So what he is getting in the polls means more than what his challenger is getting. And 155 elections and over 80 percent of them, the undecideds break overwhelmingly for the challenger.
The exception is when the challenger is as well known as the incumbent -- like a governor running for senator. So in this case, if you're rooting for George Bush, you want him to be 51-52 percent in those polls, 53, 54 even going into the Election Day.
If you are rooting for John Kerry, you want, you know, obviously you'd like to have John Kerry ahead but you want to be sure that George Bush is 47, 48 percent going into Election Day, by averaging those polls, and I think that's a pretty good rule of thumb.
JIM LEHRER: Do you have rules of thumb --
DAVID BROOKS: That's possible. If you look at the last nine polls by reputable organizations, Bush has like a 2.8 percent lead, with some small percent still undecided, and so there are two theories of how secure that lead is.
One, Mark's theory, which is that the undecideds will break late against the president. The other theory is that in times of war, people who are doubting are going to stay a little more with the president than they normally would at other elections.
JIM LEHRER: On the ground - say we're at war and...
DAVID BROOKS: And know what - and those people point to the 2002 election which is not a perfect analogy where the last days from the last polls to the final results, there was a shift in favor of the Republicans of significance, of six points in many Senate races, because people wanted the side they felt was safer on national security. But we really are in the territory of nobody knows, and there are just various competing theories.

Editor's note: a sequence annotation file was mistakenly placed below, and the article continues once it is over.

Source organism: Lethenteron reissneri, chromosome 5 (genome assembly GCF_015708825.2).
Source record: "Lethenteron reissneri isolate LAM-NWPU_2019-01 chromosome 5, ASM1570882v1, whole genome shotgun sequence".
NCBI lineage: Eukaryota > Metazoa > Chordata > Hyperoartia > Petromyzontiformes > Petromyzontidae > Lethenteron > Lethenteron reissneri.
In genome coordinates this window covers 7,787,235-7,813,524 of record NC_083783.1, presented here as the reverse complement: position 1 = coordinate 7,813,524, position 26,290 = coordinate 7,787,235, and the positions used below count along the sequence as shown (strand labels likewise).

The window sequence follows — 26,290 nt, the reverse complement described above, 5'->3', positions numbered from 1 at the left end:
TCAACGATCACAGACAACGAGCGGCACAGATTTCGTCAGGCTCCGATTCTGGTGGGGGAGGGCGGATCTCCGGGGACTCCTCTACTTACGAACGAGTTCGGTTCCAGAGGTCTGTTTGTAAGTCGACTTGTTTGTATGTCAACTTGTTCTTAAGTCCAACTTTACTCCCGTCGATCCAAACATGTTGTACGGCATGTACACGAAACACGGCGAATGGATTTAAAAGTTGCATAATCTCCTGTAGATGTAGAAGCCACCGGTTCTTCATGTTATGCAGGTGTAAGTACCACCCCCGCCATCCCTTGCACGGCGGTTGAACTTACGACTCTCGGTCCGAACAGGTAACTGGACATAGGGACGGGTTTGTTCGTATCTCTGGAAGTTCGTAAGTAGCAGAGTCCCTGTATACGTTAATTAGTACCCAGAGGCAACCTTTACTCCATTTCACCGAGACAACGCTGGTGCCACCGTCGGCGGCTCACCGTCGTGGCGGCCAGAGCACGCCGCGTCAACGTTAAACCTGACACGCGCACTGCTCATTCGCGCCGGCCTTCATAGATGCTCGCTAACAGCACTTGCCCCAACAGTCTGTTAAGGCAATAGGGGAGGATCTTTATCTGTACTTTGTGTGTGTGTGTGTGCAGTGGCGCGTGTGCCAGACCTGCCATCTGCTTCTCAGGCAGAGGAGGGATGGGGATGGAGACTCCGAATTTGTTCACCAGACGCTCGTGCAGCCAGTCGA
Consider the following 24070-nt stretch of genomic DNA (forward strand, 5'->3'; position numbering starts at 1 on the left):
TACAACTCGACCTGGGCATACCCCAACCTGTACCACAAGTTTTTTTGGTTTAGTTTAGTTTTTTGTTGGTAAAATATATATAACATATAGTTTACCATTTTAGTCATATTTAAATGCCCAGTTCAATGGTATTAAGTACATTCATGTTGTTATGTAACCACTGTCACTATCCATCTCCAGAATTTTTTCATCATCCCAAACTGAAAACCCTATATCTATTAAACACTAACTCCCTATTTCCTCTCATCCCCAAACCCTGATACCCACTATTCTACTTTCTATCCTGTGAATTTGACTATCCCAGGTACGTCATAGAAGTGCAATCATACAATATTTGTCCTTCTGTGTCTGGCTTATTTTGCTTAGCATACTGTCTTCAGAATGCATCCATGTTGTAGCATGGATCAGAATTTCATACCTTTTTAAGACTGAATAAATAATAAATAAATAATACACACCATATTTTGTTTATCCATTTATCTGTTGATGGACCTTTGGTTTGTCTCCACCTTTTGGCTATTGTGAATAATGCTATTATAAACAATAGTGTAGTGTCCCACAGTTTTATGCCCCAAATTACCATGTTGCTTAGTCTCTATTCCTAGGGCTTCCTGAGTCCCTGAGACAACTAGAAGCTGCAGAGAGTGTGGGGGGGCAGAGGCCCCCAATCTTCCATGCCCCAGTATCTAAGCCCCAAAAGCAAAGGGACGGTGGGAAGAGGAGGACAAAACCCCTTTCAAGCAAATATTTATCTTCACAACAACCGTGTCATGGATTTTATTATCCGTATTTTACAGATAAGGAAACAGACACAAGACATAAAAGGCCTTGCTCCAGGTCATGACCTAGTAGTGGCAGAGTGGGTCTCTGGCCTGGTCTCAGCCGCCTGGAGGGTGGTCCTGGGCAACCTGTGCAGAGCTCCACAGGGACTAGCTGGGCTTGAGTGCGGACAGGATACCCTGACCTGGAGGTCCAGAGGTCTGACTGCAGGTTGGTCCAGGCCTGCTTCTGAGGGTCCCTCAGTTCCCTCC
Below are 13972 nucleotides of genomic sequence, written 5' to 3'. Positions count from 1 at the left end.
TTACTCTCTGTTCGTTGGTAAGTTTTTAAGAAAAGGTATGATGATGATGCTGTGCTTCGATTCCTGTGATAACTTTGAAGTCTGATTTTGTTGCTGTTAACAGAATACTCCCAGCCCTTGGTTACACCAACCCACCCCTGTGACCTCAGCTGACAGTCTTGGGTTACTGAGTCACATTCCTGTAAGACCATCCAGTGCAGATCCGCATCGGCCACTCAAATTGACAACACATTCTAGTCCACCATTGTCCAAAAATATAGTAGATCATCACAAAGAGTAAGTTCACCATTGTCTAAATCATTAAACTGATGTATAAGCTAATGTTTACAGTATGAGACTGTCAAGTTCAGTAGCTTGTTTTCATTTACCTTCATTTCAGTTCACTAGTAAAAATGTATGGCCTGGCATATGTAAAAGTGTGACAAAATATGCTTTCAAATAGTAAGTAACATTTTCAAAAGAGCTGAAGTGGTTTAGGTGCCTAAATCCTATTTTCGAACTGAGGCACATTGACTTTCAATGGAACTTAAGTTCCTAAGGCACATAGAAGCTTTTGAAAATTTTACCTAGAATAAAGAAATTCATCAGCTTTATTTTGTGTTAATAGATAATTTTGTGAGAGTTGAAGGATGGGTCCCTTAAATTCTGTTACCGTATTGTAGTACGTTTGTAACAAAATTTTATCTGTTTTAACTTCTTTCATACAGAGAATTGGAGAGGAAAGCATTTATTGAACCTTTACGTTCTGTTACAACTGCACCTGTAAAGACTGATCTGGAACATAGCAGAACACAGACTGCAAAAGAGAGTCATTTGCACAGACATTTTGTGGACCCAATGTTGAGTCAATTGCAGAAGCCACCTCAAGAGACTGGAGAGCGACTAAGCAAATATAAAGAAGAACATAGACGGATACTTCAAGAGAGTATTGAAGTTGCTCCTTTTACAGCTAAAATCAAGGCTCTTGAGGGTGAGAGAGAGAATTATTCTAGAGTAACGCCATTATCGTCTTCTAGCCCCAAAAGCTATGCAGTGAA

JIM LEHRER: The other question, the conventional wisdom now is that no matter how all of this goes, whatever the polls say, this is going to be a very, very close election and it could end up as close as 2000, and could end up as challenged and as questionable as 2000. Do you agree with that?
DAVID BROOKS: Not really. I think we should resist over generalizing from 2000, which was a freakish circumstance. Now, if you look at the polls now, it will be close within say a three-point range probably, but that means there is a range, and a statistical range.
Getting where it's 50-50 where have you lawsuits in state after state, means you have got to be right in the middle. The odds are it is going to be somewhere else on that range. So I think it is unlikely, possible but unlikely that we will be in the horrible mess we were four years ago.
JIM LEHRER: Do you see a horrible mess?
MARK SHIELDS: I hope and pray as a citizen we don't have it but I'm fearful.
JIM LEHRER: What makes you fearful?
MARK SHIELDS: Well, we've got - first of all, we've got 13,000 towns, counties where there is brand-new equipment that's never been tested before that they're using for the first time. We've got lawyers lined up on each side, an array of attorneys. In addition to that, we've got electronic voting where there is no paper trail. I mean I go in and vote and I don't even get a receipt. There is equipment that hasn't been tested, brand-new equipment.